Florence Price is considered the first black woman in the United states to win recognition as a composer. Her parents, both artistic, carefully guided her early musical training, and at age fourteen, she enrolled in the New England Conservatory of Music with a major in piano and organ. She studied with George Chadwick and Frederick Converse, writing her first string trio and symphony in college, and graduating in 1907 with honors and an artist diploma and a teaching certificate. She taught in Arkansas from 1907-1927 and married Thomas J. Price, an attorney, in 1912. After a series of racial incidents in Little Rock, the family moved to Chicago where Price began a new and fulfilling period period in her compositional career. She studied composition, orchestration, and organ with the leading teachers in the city and published four pieces for piano in 1982. Her friendship with the young composer, Margaret Bonds, resulted in a teacher-student relationship and the two women began to achieve national recognition for their compositions and performances. The Chicago Symphony Orchestra, conducted by Frederick Stock, premiered her Symphony In E Minor on June 15, 1933. Price wrote other extended works for orchestra, chamber works, art songs, works for violin, organ anthems, piano pieces, and spiritual arrangements. Some of her more popular works are: Three Little Negro Dances, Songs to a Dark Virgin, My Soul\'s Been Anchored in de Lord, and Moon Bridge.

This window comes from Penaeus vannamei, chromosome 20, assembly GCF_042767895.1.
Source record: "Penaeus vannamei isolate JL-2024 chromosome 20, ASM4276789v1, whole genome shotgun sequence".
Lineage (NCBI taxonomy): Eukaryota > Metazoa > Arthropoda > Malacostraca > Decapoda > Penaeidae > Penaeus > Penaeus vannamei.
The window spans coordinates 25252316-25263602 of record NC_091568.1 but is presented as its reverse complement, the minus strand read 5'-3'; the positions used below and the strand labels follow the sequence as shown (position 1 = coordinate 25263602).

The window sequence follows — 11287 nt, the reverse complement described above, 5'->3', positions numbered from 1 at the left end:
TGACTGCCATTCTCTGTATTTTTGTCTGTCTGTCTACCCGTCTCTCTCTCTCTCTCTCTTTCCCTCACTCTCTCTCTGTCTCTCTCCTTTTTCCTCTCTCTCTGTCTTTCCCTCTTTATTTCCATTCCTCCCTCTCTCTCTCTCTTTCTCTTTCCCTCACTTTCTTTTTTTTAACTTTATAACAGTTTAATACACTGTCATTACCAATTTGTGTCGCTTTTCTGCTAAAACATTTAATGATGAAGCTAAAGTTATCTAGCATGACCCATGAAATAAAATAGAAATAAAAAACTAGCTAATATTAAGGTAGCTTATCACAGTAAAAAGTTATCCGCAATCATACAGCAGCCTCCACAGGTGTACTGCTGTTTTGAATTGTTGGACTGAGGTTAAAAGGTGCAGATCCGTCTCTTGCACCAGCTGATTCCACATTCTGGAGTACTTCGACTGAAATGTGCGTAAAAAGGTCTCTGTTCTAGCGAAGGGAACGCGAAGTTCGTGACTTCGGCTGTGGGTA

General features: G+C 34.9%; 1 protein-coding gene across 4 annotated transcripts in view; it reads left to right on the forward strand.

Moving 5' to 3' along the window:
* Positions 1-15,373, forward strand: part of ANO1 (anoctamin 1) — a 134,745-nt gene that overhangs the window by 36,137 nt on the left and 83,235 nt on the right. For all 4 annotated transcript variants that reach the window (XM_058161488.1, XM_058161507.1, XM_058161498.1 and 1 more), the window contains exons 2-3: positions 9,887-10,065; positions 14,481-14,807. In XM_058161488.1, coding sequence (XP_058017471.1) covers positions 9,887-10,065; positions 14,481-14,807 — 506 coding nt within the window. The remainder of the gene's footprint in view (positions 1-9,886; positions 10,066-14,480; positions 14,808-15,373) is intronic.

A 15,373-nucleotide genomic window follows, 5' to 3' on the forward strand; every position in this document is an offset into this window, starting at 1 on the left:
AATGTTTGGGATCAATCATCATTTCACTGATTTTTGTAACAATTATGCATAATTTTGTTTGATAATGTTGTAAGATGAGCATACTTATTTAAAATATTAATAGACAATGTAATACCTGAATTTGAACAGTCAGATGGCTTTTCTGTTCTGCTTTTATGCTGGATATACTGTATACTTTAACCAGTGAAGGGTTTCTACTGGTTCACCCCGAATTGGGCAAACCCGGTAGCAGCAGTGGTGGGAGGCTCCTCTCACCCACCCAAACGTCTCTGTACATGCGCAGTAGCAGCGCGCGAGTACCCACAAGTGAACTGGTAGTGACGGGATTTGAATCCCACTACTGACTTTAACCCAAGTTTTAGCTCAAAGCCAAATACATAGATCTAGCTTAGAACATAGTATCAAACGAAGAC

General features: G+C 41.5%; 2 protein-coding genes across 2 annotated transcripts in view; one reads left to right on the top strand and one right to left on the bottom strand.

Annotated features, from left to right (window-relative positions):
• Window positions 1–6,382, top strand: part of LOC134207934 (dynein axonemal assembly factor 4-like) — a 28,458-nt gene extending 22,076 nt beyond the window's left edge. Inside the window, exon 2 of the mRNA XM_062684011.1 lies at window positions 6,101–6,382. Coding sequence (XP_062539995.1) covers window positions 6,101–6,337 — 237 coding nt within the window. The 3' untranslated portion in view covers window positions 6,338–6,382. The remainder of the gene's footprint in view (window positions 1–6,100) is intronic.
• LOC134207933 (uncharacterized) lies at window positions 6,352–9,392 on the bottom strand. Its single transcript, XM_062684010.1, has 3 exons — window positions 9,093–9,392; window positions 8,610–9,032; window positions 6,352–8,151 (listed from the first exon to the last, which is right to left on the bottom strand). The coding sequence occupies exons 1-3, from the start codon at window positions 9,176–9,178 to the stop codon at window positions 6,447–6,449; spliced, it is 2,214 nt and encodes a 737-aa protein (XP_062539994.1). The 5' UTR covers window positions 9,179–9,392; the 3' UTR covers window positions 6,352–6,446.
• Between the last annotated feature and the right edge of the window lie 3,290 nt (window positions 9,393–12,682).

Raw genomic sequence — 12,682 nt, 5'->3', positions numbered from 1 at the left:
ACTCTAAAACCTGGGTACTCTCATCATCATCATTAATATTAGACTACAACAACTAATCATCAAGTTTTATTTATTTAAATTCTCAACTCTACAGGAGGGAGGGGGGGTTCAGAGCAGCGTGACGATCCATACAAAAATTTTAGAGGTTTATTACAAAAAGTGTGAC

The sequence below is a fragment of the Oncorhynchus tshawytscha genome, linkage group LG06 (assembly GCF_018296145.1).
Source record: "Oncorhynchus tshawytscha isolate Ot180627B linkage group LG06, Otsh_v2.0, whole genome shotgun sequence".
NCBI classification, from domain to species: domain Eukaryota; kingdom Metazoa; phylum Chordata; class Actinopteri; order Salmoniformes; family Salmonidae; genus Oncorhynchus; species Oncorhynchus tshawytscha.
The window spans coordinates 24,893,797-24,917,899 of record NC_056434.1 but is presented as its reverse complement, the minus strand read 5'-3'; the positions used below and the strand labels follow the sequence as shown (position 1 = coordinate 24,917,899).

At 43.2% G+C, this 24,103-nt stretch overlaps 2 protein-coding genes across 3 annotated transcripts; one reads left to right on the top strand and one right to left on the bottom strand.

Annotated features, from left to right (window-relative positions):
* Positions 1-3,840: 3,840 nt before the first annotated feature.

Source: Perkins Holly, Ellistine. Biographies of Black Composers and Songwriters; A Supplementary Textbook. Iowa:Wm. C. Brown Publishers, 1990.